Guest talk – Gopikrishna Deshpande

Guest talk – Gopikrishna Deshpande

In the framework of the “Fruits of Ethology” guest talk series we will have the pleasure to welcome our next speaker, Gopikrishna Deshpande, Professor of Electrical and Computer
Engineering and heads neuroimaging activities at the AU MRI Research Center in Auburn University, and also an affiliated faculty at the Department of Psychology at Auburn University, USA.

Date: 25th AprilThursday, 15.00
Location: ELTE, South Building, 7.110, Pázmány Péter sétány 1/c
Title: Dog‐Human Social Attachment: Representation of Human Facial Familiarity and Emotions in the Dog Brain

The current study was developed to investigate the behavioral and neural indices of the dog-human social bond. Specifically, we were most interested in behavioral and neural metrics mediated by a dog’s history and relationship with a particular human being. Such behavioral and neural metrics are particularly relevant to working dogs studied here, as their human handlers serve as both a companion and an instructor. We hypothesized that detecting the familiarity and emotions in human faces must support such inter‐species social attachment, which is unique in the mammalian world. First, we behaviorally characterized the dog‐human social bond using the unsolvable task. We then set out to find the neural basis of familiarity and emotion processing of human faces in the dog brain and their correlation with bio‐behavioral indices of attachment. This was accomplished by imaging dogs using fMRI while they were awake, unrestrained and exposed to familiar and unfamiliar human faces, which had positive, neutral, and negative emotional expressions using videos (which may be more salient to dogs) and still images. We found that regions such as the caudate, hippocampus and amygdala, implicated in reward, familiarity judgments and emotion processing, respectively, in humans, were activated in dogs. Further, the magnitude of activation in these regions correlated with the duration for which the dogs looked at the familiar (as opposed to unfamiliar) person in the out‐of‐scanner unsolvable task. We believe that these findings provide a neural basis for the dog‐human social bond in terms of the ability of the dog brain to process familiarity and emotions in human faces. They also suggest a phylogenetically based face processing system shared between dogs and humans and validate a biobehavioral assessment of individual dog preference for familiarity.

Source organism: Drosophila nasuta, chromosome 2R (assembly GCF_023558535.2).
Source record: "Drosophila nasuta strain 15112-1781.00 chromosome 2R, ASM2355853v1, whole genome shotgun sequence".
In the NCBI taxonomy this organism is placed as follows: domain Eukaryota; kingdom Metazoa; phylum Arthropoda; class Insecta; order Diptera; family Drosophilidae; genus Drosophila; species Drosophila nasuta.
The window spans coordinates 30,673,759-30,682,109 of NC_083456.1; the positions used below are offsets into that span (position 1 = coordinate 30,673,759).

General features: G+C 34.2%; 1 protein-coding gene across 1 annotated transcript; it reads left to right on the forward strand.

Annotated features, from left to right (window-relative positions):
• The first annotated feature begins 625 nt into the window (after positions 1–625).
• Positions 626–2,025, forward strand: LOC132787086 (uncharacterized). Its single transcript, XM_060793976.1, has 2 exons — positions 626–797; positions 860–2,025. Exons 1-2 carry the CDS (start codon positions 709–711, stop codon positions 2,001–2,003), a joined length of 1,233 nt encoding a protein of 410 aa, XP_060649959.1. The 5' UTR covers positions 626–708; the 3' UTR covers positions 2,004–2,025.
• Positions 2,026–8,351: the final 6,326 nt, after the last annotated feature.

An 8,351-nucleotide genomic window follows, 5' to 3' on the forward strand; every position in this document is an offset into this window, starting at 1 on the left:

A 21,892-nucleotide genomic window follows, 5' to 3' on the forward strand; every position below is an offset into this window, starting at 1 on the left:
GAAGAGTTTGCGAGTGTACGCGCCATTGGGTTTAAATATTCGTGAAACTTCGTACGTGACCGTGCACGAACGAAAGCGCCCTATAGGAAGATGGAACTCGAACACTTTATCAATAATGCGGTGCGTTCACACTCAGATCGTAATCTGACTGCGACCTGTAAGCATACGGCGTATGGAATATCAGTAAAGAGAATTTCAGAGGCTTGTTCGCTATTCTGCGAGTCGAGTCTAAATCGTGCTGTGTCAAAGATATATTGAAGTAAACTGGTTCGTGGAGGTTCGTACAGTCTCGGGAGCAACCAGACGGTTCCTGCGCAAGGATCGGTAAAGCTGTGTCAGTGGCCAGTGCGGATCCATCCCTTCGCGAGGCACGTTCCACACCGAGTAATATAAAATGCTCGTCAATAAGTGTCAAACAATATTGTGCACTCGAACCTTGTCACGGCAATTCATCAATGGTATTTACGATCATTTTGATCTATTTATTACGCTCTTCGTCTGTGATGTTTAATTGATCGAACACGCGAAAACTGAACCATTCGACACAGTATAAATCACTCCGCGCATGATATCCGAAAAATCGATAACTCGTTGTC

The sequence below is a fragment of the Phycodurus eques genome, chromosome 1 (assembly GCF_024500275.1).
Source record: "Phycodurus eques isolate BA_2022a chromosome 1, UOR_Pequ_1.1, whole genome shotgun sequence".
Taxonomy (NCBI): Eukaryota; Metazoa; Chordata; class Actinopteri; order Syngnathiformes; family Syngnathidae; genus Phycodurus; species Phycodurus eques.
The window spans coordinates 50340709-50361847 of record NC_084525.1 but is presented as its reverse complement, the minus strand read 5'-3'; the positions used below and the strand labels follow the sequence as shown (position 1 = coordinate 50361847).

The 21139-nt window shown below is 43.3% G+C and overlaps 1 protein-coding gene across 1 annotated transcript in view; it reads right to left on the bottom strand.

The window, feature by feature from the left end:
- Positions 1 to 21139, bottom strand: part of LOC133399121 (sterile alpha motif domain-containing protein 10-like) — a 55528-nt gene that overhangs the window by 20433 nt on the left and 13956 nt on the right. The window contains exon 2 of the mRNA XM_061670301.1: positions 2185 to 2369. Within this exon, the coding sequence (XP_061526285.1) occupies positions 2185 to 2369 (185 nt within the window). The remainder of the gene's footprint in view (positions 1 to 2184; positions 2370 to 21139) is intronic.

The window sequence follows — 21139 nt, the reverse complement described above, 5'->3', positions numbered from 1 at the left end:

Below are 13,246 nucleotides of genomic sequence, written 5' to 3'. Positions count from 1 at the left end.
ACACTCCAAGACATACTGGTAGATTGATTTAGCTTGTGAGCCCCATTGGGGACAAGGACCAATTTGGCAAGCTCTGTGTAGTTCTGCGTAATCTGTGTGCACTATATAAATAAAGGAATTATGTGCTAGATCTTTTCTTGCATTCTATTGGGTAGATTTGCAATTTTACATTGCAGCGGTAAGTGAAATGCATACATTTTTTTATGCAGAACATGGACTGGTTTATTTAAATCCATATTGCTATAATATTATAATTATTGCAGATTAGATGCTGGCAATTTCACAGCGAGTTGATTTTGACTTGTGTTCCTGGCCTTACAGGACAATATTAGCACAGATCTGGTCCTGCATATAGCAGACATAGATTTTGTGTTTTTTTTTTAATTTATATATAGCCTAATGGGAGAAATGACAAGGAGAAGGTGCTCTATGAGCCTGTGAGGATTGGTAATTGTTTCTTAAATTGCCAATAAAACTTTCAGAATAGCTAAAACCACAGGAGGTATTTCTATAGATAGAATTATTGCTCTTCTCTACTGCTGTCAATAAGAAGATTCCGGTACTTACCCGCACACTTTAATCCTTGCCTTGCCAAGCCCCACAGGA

All welcome!
Márta Gácsi & Ádám Miklósi